But we really do need to see it as only a beginning. Some of the things I want to see:

  • Taking cartilage into account. If this results in silly postures, we need to understand why that is the case, not just pretend the problem doesn’t exist.
  • Comparison of sauropod sacra with those of other animals — most important, extant animals whose actual posture we can observe. This might be able to tell us whether wedging really has the implications for posture that we’re assuming.
  • Better justification of the claim that the torso rather than the tail was inclined.
  • An emerging consensus on sauropod shoulder articulation, since this also bears on torso orientation. (I don’t really have a position on this, but I think Matt does.)
  • The digital Spinophorosaurus model used in this study. (The paper says “The digital fossils used to build the virtual skeleton are deposited and accessioned at the Museo Paleontológico de Elche” but there is no link, I can’t easily find them on the website and they really should be published alongside the paper.)

Anyway, this is a good beginning. Onward and upward!

References

  • Bakker, Robert T. 1968. The Superiority of Dinosaurs. Discovery 3:11–22.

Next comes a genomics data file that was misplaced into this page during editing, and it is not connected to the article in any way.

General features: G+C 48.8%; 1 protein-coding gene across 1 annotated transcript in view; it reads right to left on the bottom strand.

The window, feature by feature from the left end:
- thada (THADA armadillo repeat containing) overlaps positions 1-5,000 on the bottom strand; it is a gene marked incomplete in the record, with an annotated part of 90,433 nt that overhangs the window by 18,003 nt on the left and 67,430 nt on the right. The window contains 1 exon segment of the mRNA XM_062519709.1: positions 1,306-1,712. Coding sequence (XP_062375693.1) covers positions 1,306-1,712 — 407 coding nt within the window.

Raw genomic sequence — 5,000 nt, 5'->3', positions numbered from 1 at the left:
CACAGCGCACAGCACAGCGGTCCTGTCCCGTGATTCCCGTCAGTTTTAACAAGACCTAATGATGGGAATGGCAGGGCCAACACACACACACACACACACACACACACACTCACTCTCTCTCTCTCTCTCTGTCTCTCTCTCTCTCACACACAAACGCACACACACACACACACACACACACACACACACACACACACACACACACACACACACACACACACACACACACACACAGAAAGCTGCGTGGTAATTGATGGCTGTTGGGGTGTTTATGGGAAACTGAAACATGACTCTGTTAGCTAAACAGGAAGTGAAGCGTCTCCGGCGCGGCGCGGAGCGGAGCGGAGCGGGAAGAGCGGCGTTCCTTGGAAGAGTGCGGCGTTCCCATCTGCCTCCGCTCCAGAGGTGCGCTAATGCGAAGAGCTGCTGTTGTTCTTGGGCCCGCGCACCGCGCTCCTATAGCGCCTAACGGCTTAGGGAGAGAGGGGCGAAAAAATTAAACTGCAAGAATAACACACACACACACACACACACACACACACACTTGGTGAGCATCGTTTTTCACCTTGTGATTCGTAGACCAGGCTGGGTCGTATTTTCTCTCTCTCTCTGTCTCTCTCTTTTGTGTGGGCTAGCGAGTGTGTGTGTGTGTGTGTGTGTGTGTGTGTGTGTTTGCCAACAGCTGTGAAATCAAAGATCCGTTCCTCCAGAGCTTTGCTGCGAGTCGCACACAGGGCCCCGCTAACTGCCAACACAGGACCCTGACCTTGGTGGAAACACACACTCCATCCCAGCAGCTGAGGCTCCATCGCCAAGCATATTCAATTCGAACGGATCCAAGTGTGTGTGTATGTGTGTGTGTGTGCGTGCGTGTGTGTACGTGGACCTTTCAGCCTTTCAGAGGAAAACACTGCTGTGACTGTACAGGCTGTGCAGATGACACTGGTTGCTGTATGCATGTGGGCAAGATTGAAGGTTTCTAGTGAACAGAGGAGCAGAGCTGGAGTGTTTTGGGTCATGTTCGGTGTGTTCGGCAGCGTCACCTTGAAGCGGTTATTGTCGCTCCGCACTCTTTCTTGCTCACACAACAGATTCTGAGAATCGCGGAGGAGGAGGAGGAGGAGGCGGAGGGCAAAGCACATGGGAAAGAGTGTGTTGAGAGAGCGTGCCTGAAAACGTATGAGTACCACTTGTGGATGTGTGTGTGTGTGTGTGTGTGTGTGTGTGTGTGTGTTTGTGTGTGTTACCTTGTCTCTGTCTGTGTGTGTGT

• Coombs, Walter P. 1975. Sauropod habits and habitats. Palaeogeography, Palaeoclimatology, Palaeoecology 17:1-33.
  • Gilmore, Charles W. 1932. On a newly mounted skeleton of Diplodocus in the United States National Museum. Proceedings of the United States National Museum 81:1-21.
  • Hatcher, John Bell. 1901. Diplodocus (Marsh): its osteology, taxonomy, and probable habits, with a restoration of the skeleton. Memoirs of the Carnegie Museum 1:1-63.
  • Osborn, Henry F. 1904. Manus, sacrum and caudals of Sauropoda. Bulletin of the American Museum of Natural History 20:181-190.
  • Taylor, Michael P. 2014. Quantifying the effect of intervertebral cartilage on neutral posture in the necks of sauropod dinosaurs. PeerJ 2:e712. doi:10.7717/peerj.712
  • Taylor, Michael P., and Mathew J. Wedel. 2013c. The effect of intervertebral cartilage on neutral posture and range of motion in the necks of sauropod dinosaurs. PLOS ONE 8(10):e78214. 17 pages. doi:10.1371/journal.pone.0078214